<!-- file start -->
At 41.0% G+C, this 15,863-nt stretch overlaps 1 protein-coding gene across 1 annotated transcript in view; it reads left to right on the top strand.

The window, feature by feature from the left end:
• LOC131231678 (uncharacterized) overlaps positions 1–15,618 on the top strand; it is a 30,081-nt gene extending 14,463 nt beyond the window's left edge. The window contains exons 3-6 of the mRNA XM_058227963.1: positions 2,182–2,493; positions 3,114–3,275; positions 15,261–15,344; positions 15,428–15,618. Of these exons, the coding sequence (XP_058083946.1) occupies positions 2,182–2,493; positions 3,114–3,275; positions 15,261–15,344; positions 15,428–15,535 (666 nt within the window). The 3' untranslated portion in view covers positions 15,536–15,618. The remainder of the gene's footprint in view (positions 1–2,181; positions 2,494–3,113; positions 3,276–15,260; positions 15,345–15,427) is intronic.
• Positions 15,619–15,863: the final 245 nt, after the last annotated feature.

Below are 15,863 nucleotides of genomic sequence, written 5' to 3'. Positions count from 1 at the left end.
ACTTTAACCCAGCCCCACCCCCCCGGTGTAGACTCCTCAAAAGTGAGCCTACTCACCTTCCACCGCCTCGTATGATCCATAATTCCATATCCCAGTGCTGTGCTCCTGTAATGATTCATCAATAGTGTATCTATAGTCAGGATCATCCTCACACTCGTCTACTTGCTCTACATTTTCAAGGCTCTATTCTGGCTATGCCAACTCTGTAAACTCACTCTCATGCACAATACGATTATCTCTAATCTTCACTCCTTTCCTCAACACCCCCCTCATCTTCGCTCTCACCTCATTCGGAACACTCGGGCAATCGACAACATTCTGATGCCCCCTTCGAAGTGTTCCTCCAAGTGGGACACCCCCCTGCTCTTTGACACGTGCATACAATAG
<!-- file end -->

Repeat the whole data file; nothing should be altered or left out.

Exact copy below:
At 41.0% G+C, this 15,863-nt stretch overlaps 1 protein-coding gene across 1 annotated transcript in view; it reads left to right on the top strand.

The window, feature by feature from the left end:
• LOC131231678 (uncharacterized) overlaps positions 1–15,618 on the top strand; it is a 30,081-nt gene extending 14,463 nt beyond the window's left edge. The window contains exons 3-6 of the mRNA XM_058227963.1: positions 2,182–2,493; positions 3,114–3,275; positions 15,261–15,344; positions 15,428–15,618. Of these exons, the coding sequence (XP_058083946.1) occupies positions 2,182–2,493; positions 3,114–3,275; positions 15,261–15,344; positions 15,428–15,535 (666 nt within the window). The 3' untranslated portion in view covers positions 15,536–15,618. The remainder of the gene's footprint in view (positions 1–2,181; positions 2,494–3,113; positions 3,276–15,260; positions 15,345–15,427) is intronic.
• Positions 15,619–15,863: the final 245 nt, after the last annotated feature.

Below are 15,863 nucleotides of genomic sequence, written 5' to 3'. Positions count from 1 at the left end.
ACTTTAACCCAGCCCCACCCCCCCGGTGTAGACTCCTCAAAAGTGAGCCTACTCACCTTCCACCGCCTCGTATGATCCATAATTCCATATCCCAGTGCTGTGCTCCTGTAATGATTCATCAATAGTGTATCTATAGTCAGGATCATCCTCACACTCGTCTACTTGCTCTACATTTTCAAGGCTCTATTCTGGCTATGCCAACTCTGTAAACTCACTCTCATGCACAATACGATTATCTCTAATCTTCACTCCTTTCCTCAACACCCCCCTCATCTTCGCTCTCACCTCATTCGGAACACTCGGGCAATCGACAACATTCTGATGCCCCCTTCGAAGTGTTCCTCCAAGTGGGACACCCCCCTGCTCTTTGACACGTGCATACAATAG